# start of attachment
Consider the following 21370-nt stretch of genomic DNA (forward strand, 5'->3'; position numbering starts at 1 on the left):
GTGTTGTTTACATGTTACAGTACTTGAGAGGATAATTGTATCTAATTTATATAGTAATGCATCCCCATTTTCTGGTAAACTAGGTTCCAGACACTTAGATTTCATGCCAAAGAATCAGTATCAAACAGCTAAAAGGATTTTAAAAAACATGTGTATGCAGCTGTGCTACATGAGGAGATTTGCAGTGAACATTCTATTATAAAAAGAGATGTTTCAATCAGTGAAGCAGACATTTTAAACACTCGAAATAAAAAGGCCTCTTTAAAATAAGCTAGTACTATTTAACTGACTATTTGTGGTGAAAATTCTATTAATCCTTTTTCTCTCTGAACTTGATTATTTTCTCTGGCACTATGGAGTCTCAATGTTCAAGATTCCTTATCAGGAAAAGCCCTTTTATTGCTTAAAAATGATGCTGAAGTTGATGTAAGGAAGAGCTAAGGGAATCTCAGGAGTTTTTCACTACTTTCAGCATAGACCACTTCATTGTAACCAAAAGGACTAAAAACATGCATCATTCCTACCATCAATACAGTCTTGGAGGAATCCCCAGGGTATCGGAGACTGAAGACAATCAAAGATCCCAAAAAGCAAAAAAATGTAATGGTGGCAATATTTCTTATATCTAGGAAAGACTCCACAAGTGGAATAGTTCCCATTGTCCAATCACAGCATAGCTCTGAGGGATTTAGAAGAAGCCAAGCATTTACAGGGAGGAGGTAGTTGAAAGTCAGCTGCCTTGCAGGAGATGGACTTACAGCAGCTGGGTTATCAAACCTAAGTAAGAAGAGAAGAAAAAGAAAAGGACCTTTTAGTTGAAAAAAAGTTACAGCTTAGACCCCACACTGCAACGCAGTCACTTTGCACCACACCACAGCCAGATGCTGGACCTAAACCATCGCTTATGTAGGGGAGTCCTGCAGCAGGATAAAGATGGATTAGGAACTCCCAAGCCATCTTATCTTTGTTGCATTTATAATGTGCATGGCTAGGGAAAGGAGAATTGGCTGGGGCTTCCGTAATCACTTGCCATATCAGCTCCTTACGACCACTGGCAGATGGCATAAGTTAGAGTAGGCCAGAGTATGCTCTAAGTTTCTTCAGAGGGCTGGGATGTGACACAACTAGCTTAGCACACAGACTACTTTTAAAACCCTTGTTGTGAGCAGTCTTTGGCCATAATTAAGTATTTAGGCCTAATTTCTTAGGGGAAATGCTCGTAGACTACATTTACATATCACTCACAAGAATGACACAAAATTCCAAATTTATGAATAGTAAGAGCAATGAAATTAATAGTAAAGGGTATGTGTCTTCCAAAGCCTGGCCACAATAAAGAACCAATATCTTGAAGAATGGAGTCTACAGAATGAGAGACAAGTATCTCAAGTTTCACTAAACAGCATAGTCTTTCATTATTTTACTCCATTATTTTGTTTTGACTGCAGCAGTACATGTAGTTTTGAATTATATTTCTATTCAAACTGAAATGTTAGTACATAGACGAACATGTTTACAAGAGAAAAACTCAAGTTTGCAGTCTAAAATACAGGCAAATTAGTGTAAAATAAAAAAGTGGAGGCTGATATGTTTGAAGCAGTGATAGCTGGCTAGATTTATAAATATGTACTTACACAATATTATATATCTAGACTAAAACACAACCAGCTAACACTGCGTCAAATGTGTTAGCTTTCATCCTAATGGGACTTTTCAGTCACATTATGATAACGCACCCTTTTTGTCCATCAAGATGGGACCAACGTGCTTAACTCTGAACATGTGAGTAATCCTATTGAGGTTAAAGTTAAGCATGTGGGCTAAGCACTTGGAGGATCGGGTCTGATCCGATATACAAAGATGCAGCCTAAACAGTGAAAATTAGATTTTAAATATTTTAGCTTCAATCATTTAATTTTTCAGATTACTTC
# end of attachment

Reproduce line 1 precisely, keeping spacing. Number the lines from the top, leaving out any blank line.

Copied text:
Consider the following 21370-nt stretch of genomic DNA (forward strand, 5'->3'; position numbering starts at 1 on the left):